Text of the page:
Short bike tour of Estes Park, 2008

Page 1: Denver - Aquarium and downtown
Page 2: Denver - Museum of Nature and Science
Page 3: Estes Park

It's Labor Day weekend, what should we do? This year we can't do a big vacation as we have in some past years. My parents will be visiting us the weekend after Labor Day, so we can't leave town for a full week. Kathy has a commitment in Fort Collins this Sunday, so she can't even travel for the 3-day weekend. Given these constraints, Daniel and I will be going on a "short, urban bike tour" - we'll bike from Fort Collins up to Estes Park, about 40 miles away, spend a day or two there and then return home. Kathy and I took a similar short bike trip to Denver a couple weeks ago, and it went well. Kathy and Maggie might drive up to Estes Park to join us for one day.

Most people wouldn't call Estes Park "urban"; it's a mountain town of 6000 people surrounded by national forest and Rocky Mountain National Park. However, the town has a few interesting attractions and should be fun to visit for a day or two.

Saturday, August 30, 2008

Distance: 39.0 miles
Riding time: 3 hours, 39 minutes
Average speed: 10.6 mph
Maximum speed: 29.7 mph

I couldn't have asked for better weather. Daniel and I set out at 9:30 this morning, and rode up the Big Thompson Canyon towards Estes Park. We took an alternative route through the little village of Glen Haven, following the north fork of the Big Thompson River up a road far steeper and less trafficked than the main route. The alternative route has more national forest access, which makes camping easier.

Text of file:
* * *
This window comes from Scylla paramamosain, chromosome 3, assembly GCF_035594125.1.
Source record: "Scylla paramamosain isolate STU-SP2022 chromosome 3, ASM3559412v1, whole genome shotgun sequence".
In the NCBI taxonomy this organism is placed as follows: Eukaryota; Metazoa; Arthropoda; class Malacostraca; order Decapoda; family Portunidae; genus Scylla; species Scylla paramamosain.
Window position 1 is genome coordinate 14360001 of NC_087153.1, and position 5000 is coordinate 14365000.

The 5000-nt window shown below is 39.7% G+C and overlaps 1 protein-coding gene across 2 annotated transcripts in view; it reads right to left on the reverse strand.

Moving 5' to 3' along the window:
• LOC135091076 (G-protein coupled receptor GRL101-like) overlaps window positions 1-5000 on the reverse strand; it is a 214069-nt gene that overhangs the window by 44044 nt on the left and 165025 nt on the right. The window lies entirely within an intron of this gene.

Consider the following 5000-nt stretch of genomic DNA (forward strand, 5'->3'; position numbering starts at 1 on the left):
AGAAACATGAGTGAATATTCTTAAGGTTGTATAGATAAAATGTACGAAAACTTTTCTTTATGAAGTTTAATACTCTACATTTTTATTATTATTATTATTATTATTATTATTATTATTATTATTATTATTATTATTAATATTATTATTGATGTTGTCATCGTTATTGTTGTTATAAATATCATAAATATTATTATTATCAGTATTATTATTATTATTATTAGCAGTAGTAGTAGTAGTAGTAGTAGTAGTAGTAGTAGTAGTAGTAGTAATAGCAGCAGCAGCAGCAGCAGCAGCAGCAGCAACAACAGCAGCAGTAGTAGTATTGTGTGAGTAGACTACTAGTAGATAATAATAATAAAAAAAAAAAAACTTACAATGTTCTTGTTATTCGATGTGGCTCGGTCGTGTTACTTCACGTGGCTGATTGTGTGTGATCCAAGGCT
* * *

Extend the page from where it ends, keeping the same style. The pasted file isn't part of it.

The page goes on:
We ate lunch at a picnic area along the river, and I kept thinking that this was a perfect day - we had mild temperatures, no mosquitoes, and a shady spot by the river to eat lunch. Daniel played in the river and ran around the trees while I prepared food and purified drinking water. He was clearly excited to spend a whole day outside with his dad. Conversations with Daniel keep getting more interesting as he gets older. At one point during lunch he recalled one of his Dr. Seuss books, asking, "Daddy, in Fox in Socks, what is Knox? Is he a bunny?" It's not easy to convince a 3-year-old that Knox isn't really any animal, but just a generic furry character invented by Dr. Seuss. A few minutes later Daniel gazed up at me, pointed into one of my nostrils and asked, "What's that in your nose?" I'll have to teach him not to say that around polite company.

Tonight we're camped near the top of a pass above Estes Park. Our tent is close to the road because there isn't much flat land around here to put a tent on. We're camping on a spot that was leveled to provide access to some electric utility poles. Although I like camping in the forest, I often set up my tent on man-made features: abandoned roadways or utility line clear-cuts. Daniel and I considered another spot higher on the hill, but I wasn't comfortable with it. Not only was the spot on a slope, but it was also surrounded by four nearly complete elk skeletons and many miscellaneous bones. Either hunters like to dump their kills there, or that spot is popular with mountain lions, and I'd rather keep my distance from mountain lions.

Daniel turns a lot in his sleep, and he keeps rolling onto me tonight. I don't expect to get much rest.

Daniel and I begin our ride to the mountains.

Big Thompson Canyon.

Taking a break at a picnic area near Glen Haven.

Daniel watches the north fork of the Thompson River while eating lunch.

Sterilizing drinking water. Rather than haul all of our water up from Fort Collins, I instead brought along my ultraviolet water sterilizer so that we could drink cold water from the river. Sterilizing 32 ounces takes about 30 seconds.